MTN – Short-Term Solution to Minimize Dilution with Funding at Single Digit Rates.

True, that the three alternatives listed above are considered the standard.  Now, however, a new alternative is emerging, the Medium Term Note (MTN) for companies with relatively strong balance sheets.  An MTN is an alternative to traditional long-term and expensive short-term financing – to aid a company with such objectives as accelerating a growth strategy, facilitating a roll-up M&A strategy.

Investor Takeaway

36 states have now legalized cannabis with Adult Use now legal in 15 of those states and three more with pending legislation. Federal legalization measures continue their slow progress through the U.S. Congress. The industry has matured to the point where major players are now focused on strategic acquisitions, efficient operations and EBITDA.  And, MSOs are estimated to have $1B in dry powder as this formerly capital constrained industry advances toward its $30+ billion potential as early as 2024.  For CRE, in general, there are sectors that have continued to perform – e-commerce warehouses, medical, grocery, selected retail and self-storage facilities. Forbes sees a K-shaped recovery where companies like Amazon, Google, Home Depot and Walmart benefit while mom and pop shops, local restaurants and other service-based businesses will evince slow recovery. This is likely to be the case long after the pandemic.  But, interest is intensifying in the above-market-value in profitable cannabis CRE investments. To make those investments productive requires a resource that completely understands the national, state and municipality laws, the local ordinances, and the attitude of the community in which a property is located in order to expedite the process of a CRE investment destined to achieve a well-planned ROI.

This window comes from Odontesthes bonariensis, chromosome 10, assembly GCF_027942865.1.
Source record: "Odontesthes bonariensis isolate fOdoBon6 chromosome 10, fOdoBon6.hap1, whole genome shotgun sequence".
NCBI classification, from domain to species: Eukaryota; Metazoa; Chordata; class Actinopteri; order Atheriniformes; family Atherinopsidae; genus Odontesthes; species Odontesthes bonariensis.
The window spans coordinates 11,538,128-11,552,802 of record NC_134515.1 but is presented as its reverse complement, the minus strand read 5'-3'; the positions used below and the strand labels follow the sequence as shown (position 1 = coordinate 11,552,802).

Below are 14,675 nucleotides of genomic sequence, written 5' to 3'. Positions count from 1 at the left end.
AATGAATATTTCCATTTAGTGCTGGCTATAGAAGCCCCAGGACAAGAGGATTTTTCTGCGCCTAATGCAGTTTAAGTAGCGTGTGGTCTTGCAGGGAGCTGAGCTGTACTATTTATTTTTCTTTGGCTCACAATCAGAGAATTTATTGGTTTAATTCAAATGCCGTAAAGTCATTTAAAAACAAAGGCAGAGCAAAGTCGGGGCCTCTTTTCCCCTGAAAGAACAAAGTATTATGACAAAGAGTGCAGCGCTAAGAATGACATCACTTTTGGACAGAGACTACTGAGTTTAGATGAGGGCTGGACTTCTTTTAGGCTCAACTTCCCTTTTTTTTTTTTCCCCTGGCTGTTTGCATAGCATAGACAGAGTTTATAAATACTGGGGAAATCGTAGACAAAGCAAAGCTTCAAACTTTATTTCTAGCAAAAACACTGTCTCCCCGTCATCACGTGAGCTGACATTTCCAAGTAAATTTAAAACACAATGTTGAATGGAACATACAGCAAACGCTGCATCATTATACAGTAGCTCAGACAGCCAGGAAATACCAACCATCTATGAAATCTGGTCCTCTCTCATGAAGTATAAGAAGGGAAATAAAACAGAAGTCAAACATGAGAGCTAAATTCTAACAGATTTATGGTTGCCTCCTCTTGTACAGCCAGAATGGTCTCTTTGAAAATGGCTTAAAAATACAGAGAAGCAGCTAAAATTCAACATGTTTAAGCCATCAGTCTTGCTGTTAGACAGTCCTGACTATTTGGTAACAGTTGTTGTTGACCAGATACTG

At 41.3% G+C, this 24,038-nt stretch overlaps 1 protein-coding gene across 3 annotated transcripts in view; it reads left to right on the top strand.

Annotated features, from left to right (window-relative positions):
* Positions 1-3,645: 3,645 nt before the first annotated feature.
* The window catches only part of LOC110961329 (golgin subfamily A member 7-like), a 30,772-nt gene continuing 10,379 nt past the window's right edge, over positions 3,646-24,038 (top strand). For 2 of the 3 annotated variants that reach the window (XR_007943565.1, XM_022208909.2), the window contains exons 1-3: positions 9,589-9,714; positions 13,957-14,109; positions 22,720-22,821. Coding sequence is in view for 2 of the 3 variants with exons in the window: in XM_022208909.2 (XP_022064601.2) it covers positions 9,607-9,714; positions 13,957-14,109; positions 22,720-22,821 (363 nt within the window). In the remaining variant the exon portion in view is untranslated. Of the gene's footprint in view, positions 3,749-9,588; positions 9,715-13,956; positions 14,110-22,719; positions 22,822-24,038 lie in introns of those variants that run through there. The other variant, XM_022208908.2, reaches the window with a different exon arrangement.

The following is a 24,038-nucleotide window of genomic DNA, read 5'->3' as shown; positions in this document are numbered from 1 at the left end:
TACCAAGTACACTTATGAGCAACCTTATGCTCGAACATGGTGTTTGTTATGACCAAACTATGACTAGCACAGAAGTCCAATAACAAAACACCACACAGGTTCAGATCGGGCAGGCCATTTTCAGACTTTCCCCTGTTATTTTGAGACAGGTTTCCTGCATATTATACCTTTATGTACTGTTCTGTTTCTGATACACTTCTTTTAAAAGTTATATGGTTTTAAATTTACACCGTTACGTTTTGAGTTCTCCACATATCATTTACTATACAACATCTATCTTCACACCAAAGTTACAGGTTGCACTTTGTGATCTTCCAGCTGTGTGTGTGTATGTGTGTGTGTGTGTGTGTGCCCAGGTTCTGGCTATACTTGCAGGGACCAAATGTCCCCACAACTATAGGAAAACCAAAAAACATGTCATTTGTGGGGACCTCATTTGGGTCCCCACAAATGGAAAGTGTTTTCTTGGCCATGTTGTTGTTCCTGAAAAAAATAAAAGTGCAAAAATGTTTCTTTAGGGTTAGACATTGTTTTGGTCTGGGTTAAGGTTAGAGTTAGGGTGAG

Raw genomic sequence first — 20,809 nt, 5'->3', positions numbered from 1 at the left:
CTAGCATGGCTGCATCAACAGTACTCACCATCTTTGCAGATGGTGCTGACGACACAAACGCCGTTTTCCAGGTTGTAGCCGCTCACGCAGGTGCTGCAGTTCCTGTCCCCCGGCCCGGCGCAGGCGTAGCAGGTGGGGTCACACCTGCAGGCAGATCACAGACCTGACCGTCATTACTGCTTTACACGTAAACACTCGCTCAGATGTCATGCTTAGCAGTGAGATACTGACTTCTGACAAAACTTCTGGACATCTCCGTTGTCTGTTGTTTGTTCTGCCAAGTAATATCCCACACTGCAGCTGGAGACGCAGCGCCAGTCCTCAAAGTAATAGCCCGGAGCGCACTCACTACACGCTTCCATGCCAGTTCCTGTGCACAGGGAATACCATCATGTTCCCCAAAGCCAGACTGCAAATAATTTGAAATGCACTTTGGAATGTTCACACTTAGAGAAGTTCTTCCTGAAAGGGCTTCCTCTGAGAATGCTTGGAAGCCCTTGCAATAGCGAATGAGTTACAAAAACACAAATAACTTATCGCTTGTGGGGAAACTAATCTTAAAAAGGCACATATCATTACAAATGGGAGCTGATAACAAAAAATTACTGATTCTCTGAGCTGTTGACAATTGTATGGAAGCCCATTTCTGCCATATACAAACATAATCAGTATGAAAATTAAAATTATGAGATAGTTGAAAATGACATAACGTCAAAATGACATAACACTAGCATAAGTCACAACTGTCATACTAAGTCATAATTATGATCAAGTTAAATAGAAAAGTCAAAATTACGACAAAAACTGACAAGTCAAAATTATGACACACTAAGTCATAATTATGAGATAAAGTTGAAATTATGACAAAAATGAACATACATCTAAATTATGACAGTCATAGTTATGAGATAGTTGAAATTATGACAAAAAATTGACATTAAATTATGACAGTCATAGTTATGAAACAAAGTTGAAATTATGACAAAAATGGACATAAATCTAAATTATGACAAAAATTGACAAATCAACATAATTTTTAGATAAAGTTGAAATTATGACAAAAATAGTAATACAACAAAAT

How We Can Help

Next Step – Category Expertise Needed

After six long years processing millions of dollars in successful sell-side and buy-side transactions, we know the cannabis industry. We excel at structuring deals to meet client investment strategies in opportunities with our core expertise in Cannabis.  And, we transact in other highly regulated markets in the fields of Pharma, Biotech, Healthcare, Agtech, Clean/ClimateTech, and CBD/hemp companies. We specialize in thoroughly vetted companies looking to drive growth and enterprise valuations through M&A, non-dilutive debt financing and/or capital investments.

Let’s talk about putting the power of this expertise to work for you as a Sell- or Buy-side client.